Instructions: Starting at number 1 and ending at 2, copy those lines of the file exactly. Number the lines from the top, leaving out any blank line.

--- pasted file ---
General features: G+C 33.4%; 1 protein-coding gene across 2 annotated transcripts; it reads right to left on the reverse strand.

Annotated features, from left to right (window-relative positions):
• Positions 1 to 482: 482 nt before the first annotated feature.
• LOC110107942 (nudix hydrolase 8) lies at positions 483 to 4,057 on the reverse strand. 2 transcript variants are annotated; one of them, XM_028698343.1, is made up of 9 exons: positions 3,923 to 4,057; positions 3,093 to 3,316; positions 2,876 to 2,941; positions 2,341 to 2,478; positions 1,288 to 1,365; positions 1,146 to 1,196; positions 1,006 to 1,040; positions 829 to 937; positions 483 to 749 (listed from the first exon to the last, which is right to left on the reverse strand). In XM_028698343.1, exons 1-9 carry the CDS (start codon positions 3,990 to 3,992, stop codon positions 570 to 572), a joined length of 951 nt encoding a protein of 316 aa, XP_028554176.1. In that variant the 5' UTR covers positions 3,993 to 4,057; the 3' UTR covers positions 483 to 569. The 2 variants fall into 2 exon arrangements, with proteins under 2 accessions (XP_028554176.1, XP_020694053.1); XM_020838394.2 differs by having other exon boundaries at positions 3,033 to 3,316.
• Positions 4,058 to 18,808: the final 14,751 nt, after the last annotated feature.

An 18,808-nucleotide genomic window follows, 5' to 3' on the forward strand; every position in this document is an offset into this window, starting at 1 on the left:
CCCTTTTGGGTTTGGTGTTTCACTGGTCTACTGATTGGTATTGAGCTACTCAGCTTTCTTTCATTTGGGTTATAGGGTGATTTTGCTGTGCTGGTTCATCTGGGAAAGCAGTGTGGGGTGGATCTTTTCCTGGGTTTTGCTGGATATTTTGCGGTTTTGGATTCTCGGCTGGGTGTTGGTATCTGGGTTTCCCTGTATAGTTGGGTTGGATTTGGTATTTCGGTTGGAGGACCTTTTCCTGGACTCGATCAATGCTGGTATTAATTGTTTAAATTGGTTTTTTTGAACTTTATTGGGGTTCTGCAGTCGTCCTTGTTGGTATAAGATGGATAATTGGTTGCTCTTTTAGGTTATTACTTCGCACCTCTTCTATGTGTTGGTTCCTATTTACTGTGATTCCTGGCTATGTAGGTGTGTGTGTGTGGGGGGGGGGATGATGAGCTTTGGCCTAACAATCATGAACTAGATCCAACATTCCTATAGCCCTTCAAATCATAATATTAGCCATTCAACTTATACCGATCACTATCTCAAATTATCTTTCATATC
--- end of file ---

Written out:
General features: G+C 33.4%; 1 protein-coding gene across 2 annotated transcripts; it reads right to left on the reverse strand.

Annotated features, from left to right (window-relative positions):